The Cisco IT network services team views network programmability—the broader category that includes SDN, or Software-Defined Networking—as one of our top priorities.
To clarify terms, SDN is a network architecture that decouples the control plane (that is, the building of a routing table) from the data plane, moving the control plane to a software-based centralized controller. In Cisco IT, we see the real value of SDN as enabling network programmability. Network programmability requires two capabilities: harvesting information from network devices, and automatically pushing out new configurations in response to dynamic network conditions or service-provisioning requests.
We’re in the early stages of weaving network programmability into Cisco IT programs. So far, we’ve identified five internal use cases. Read More »
Cisco Service Discovery Gateway – Enabling Zeroconf in Enterprise Networks
I’ll admit it: I’m what others call an Apple fan boy. One of the many reasons for being one is the polished user experience and the ease-of-use of their products. One of the underlying technologies that enables the user to discover devices and services on the network is Zeroconf or, as Apple calls it, Bonjour.
Zeroconf consists of three major components:
Address auto configuration,
If your network doesn’t have a DHCP server or you haven’t statically assigned an IP address to your host, most operating systems will use an automatic private IP address. I’m not going into much detail on address auto configuration except that this is typically done using a technique called APIPA (Automatic Private IP Addressing) for IPv4 the host will use the famous 169.254.0.0/16 addresses or, in case of IPv6, by using link-local addresses only (FE80::/10) which has been designed into IPv6 as a basic functionality from day one. Also, naming is not of much of a concern in the context of this discussion. However, it is worth mentioning that Zeroconf names can contain Unicode characters and whitespace, which can make those names a lot more user friendly and meaningful contrary to pure DNS names.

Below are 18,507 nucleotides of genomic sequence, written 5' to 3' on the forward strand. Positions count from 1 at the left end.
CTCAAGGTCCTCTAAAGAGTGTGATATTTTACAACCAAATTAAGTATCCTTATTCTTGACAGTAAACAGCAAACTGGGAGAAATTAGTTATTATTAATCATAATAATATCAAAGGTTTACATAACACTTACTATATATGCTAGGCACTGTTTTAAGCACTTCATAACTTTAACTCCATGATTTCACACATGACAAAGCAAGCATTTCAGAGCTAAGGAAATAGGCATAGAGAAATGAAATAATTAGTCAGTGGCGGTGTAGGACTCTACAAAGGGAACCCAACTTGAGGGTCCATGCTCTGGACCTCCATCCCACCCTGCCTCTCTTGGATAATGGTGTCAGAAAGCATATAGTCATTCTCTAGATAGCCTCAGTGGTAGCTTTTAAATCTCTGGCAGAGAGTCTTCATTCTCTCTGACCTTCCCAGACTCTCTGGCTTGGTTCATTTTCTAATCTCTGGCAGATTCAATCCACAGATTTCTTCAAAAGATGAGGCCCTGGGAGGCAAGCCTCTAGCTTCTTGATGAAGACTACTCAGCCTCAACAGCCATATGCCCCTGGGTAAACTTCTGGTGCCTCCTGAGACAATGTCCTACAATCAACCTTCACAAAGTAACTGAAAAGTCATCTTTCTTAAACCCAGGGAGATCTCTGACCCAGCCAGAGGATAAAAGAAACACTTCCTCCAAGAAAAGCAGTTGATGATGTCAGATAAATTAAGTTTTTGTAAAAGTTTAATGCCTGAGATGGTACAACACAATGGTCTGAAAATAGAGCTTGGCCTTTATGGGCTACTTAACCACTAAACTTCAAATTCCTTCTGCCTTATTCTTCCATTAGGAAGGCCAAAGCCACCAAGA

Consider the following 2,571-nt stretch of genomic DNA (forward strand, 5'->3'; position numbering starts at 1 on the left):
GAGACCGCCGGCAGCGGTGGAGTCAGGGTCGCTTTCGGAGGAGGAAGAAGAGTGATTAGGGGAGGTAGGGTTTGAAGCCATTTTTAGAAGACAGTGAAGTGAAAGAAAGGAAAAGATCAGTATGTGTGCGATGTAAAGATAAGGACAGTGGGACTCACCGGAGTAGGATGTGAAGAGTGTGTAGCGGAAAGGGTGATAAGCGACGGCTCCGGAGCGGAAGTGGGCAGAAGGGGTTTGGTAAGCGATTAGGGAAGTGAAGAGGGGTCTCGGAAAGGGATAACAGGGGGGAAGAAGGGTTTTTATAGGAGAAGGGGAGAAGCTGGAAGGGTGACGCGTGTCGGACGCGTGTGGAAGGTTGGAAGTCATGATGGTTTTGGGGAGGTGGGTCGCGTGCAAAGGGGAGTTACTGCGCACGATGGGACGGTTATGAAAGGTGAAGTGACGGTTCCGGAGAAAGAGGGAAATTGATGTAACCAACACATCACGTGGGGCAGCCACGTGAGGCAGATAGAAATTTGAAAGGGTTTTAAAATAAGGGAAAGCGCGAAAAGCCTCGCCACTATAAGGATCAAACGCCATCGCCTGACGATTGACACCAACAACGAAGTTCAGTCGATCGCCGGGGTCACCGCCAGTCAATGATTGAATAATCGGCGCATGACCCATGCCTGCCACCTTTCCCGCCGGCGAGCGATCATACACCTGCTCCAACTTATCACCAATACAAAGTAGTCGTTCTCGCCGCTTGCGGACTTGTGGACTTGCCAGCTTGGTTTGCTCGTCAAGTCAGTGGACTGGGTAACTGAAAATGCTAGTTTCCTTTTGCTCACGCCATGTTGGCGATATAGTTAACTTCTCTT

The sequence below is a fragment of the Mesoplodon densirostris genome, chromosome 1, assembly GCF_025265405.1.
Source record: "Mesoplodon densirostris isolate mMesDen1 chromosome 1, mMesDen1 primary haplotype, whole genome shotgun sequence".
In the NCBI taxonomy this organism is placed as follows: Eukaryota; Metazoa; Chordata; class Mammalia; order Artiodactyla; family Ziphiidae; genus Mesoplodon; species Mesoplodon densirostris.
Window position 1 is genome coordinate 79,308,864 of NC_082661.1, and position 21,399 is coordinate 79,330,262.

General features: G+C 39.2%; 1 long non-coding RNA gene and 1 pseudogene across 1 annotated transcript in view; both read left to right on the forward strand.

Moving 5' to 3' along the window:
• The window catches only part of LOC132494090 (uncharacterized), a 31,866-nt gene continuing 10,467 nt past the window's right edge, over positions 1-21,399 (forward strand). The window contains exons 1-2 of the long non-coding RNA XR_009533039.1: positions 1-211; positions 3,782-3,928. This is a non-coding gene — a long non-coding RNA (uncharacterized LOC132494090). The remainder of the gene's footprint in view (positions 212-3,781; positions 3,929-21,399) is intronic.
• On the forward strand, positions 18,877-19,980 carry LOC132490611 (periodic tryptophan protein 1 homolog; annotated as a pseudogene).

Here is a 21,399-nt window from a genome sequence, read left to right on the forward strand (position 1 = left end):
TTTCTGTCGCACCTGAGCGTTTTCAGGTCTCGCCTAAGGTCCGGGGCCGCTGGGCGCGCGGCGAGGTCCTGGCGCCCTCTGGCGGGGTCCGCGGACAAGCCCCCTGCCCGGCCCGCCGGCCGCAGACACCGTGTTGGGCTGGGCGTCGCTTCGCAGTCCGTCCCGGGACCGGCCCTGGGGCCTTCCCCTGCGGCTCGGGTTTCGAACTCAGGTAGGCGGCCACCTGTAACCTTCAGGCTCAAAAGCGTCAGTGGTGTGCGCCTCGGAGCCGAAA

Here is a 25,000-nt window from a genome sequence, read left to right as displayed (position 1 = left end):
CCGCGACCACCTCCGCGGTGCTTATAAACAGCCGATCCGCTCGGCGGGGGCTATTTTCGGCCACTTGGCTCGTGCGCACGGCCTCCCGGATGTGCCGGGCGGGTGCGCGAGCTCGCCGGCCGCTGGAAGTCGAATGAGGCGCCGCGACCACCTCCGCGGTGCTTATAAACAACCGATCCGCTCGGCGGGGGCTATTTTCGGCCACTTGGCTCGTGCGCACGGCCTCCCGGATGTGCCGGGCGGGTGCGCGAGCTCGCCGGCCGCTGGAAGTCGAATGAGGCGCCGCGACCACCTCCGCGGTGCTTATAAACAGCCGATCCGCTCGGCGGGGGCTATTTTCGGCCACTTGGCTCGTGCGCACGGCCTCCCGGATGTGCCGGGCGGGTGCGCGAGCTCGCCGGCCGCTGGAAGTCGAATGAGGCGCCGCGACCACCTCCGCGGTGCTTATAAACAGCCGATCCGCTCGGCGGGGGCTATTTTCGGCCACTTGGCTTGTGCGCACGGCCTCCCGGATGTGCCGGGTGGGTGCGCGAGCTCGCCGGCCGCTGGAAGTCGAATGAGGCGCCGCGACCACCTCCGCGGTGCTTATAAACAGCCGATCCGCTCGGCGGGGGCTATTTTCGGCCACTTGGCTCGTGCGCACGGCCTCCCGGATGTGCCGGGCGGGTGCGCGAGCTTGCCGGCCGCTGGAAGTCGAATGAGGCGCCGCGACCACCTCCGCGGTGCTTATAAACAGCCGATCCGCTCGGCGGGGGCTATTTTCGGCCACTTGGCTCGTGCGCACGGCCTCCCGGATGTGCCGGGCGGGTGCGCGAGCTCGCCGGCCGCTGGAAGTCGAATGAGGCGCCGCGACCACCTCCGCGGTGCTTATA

The more interesting part, as it pertains to Zeroconf, is the service discovery. Read More »
The Florida Department of Highway Safety had purchased lowest bid, low-quality networking equipment prior to Fields’ appointment as CIO. He knew that before he could accomplish any of his technology goals he had to rebuild the network with Cisco from the ground up.
Around this time the State of Florida imposed a travel ban, which was negatively affecting personnel throughout the department. Fields and his team had already been looking at video solutions following the network upgrade, but the travel ban gave them an even greater sense of urgency. “We installed video solutions at 15 locations and began conducting Florida Highway Patrol command staff meetings, remote interviews, and field manager meetings, over video and immediately saw ROI. It was a huge success,” said Fields. Read More »
A few weeks ago, Cisco introduced our new vision for enterprise-wide network architecture based on the Cisco Open Network Environment (ONE) framework. This approach is not a radical departure from traditional networks, but a transformative architecture that brings unprecedented openness and programmability to enterprise-wide networks (not just data centers) to be ready for the Internet of Everything. It transforms networks making them more agile, high-performing and application-centric, while making the best use of existing network resources (brownfield deployments).